The study analyzing numerous options for congestion pricing in San Francisco touched off such a political furor in San Mateo County, you’d have thought San Francisco was about to moat up and charge a fee for admission. Politicians and planners from Daly City and San Mateo spoke about the plan today as though they were jilted lovers getting a mandate from the beautiful city to their north without being allowed to get a word in edgewise.
“It hasn’t been a conversation with San Mateo County, it has been a monologue with San Mateo County,” said State Assemblymember Jerry Hill, who testified with numerous San Mateo officials at the board meeting of the San Francisco County Transportation Authority (SFCTA), which conducted the study. Hill said he and others from San Mateo County were supportive of efforts to reduce congestion and deal with climate impacts, but not if it included charging drivers to cross the county line.
In case San Francisco didn’t move affirmatively to drop the Southern Gateway option from the study, said Hill, he was prepared to introduce legislation that would make it illegal for one county charge other counties “punitive measures” like pricing.
“I am a professional supporter of appropriate congestion pricing,” said Richard Napier, executive director of the City/County Association of Governments of San Mateo County (C/CAG). But Napier warned that congestion pricing worked in cities like London and Stockholm because the charging areas were dense and transit was good, much like the northeast portion of San Francisco. Of the southern gateway option, Napier said, “I don’t think it would meet the criteria” for significantly reducing traffic.
Following San Francisco Supervisor Sean Elsbernd’s lead, the Board of Supervisors, in their capacity as SFCTA directors, voted 9-2 to strip the San Mateo option from the study. The board then voted 8-3 to give the SFCTA staff permission to seek federal funding to continue studying the two Northeast Cordon options and to enter into environmental review. SFCTA executive director Jose Luis Moscovich explained to Streetsblog that he would submit a grant for up to $2 million in federal funding for the next phase of the study, at which point the city would be expected to match with about $400,000 in local funds.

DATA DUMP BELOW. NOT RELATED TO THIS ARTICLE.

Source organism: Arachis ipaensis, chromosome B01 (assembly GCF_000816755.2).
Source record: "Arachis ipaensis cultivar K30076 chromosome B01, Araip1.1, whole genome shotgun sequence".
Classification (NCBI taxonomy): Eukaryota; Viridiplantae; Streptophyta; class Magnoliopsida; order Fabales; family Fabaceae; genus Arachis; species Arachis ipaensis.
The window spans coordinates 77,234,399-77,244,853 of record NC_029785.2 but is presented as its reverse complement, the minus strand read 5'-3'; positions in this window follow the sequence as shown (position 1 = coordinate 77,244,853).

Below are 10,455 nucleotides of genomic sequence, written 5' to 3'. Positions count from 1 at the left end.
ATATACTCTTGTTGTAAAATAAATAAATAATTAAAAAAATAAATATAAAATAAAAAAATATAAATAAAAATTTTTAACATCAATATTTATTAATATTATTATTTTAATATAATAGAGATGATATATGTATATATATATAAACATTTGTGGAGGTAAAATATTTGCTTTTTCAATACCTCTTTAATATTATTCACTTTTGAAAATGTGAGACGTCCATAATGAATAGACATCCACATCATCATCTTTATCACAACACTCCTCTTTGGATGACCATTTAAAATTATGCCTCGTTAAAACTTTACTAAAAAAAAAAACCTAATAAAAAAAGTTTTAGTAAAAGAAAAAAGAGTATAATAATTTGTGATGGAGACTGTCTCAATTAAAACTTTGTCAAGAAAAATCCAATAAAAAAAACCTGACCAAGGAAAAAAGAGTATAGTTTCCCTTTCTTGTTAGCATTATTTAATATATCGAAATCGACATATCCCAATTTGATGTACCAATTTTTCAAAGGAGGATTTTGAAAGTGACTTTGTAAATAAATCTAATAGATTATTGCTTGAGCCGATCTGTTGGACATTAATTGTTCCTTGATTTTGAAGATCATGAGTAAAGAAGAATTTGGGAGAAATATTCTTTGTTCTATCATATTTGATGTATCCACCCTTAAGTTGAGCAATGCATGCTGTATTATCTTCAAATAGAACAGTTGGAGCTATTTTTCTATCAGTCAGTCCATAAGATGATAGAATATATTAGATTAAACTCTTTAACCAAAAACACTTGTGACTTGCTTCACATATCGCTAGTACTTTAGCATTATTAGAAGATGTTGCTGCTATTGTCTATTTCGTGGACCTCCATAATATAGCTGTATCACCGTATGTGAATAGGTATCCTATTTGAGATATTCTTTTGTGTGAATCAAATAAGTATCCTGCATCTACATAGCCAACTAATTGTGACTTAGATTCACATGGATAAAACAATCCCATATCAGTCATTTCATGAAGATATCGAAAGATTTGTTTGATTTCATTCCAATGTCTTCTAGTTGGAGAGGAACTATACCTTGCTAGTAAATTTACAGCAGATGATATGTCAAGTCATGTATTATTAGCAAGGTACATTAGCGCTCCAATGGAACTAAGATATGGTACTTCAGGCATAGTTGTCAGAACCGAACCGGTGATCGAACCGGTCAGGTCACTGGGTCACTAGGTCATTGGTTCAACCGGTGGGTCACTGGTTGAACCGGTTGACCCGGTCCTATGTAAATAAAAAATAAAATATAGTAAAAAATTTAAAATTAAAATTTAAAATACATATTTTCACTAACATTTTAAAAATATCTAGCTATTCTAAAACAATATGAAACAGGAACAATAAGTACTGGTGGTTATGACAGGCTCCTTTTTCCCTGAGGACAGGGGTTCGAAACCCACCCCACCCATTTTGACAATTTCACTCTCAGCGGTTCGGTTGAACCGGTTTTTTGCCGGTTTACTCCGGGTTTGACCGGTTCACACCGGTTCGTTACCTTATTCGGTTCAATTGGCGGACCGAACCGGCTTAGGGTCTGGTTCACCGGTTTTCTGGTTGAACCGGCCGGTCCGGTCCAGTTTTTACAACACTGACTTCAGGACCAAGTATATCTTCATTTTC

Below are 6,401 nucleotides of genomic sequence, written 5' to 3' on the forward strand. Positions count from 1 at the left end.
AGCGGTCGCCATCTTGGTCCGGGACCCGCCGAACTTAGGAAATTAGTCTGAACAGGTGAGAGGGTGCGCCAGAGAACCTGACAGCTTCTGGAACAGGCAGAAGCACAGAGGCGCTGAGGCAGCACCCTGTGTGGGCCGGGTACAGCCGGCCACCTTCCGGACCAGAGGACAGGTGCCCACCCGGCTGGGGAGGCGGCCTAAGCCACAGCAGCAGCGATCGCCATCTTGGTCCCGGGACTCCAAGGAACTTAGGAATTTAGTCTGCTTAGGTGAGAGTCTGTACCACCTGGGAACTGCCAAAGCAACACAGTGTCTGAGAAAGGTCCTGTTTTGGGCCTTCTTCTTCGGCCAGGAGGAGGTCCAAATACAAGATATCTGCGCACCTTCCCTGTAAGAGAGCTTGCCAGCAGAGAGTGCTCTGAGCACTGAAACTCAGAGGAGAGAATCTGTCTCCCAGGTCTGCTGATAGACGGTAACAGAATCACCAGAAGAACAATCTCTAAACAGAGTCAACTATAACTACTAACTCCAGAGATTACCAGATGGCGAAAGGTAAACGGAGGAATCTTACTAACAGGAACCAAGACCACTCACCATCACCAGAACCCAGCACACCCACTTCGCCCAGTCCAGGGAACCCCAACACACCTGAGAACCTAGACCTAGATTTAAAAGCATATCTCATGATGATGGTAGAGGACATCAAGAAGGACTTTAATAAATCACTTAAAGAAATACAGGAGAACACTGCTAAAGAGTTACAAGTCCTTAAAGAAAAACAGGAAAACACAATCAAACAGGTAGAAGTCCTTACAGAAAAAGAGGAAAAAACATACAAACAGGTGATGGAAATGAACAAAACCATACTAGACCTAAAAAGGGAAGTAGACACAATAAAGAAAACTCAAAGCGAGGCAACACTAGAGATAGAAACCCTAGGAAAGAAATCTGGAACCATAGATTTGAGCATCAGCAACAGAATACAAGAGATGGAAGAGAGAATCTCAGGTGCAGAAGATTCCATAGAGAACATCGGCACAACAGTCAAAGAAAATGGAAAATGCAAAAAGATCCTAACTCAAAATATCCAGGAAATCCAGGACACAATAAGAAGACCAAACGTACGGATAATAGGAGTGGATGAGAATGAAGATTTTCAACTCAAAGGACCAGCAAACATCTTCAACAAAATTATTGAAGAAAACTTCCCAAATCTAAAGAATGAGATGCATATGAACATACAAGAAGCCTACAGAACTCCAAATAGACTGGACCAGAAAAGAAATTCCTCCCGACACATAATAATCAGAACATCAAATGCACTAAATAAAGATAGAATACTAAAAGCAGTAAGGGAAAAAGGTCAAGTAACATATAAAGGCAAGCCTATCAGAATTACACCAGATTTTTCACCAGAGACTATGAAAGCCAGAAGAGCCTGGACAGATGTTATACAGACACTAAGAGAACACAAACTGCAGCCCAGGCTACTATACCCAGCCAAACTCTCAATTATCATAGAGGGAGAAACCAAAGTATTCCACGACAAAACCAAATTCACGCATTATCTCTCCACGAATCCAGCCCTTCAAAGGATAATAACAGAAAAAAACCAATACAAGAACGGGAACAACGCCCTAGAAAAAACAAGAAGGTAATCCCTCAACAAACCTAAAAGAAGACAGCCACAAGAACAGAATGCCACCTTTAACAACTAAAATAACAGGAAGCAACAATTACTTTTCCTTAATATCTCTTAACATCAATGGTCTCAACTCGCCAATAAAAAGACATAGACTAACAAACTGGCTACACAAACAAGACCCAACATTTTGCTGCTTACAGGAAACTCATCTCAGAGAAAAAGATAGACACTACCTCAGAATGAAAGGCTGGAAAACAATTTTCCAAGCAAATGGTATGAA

The two remaining pricing options would establish a London-style cordon that would use FasTrak and camera technology to charge drivers during peak periods for crossing into the zone, which would be bordered by 18th Street to the south, Guerrero/Laguna Street to the west and the Bay to the north and east.
One of the cordon scenarios would charge $3 (with a maximum of $6 daily) from 6-9 am and from 3-7 pm, raising an estimated $80 million net for transit and non-driving mobility options like bicycling and pedestrian improvements. This option would also reduce traffic up to 12 percent, emissions up to 16 percent, and would be expected to improve transit times by up to 20 percent.
The other cordon fee proposal would target the driving commuter by charging $6 for trips leaving the northeast cordon from 3-7 p.m. in the outbound direction only, an option studied after evening business interests worried the charge would discourage downtown visitors for dinner and shows. This would raise $70 million annually for transit and would have fewer traffic and emissions reductions benefits than the morning and evening scenario.
Michaela Alioto-Pier, Carmen Chu, and Bevan Dufty, the three dissenting supervisors who voted against even studying pricing further, all said the current economic situation made them reluctant to add a further fee for driving into certain parts of the city. Chu noted the city has numerous other options for pricing, including better parking management, such as the SFPark trial and other scenarios.
Alioto-Pier was particularly insistent in her opposition to the study, saying until the ramification of the new fee and tax measure Proposition 26 was clearer, she didn’t think the city should move ahead with spending money on something that might never pass.
She also said the impact to small businesses would be too great to bear and that the current study didn’t demonstrate those impacts sufficiently. Of the southern gateway, she said the lack of regional support was disconcerting and that pricing sent the wrong signal to people outside the zone. “To me it looks like a fee to enter San Francisco,” she said.
After the vote, SFCTA chair Ross Mirkarimi lauded his fellow directors for the decision, though he said he wasn’t surprised by the outcome. “This is the natural course of how a conversation and a potential study would unfold. I’m not surprised,” he said. “We have been effective in stimulating the larger discussion.”
Moscovich pledged to do significant work to demonstrate the impacts pricing would have on small businesses and said the SFCTA has about one month to submit its application to the federal government. As to whether or not the city would eventually adopt pricing to meet greenhouse gas reduction targets, he responded affirmatively.
“I think it’s inescapable. We don’t’ have that many strategies, we’ve already done everything else,” said Moscovich. “We already are a large transit-oriented development, this city. We’re already putting people next to their jobs. The next frontier is pricing.”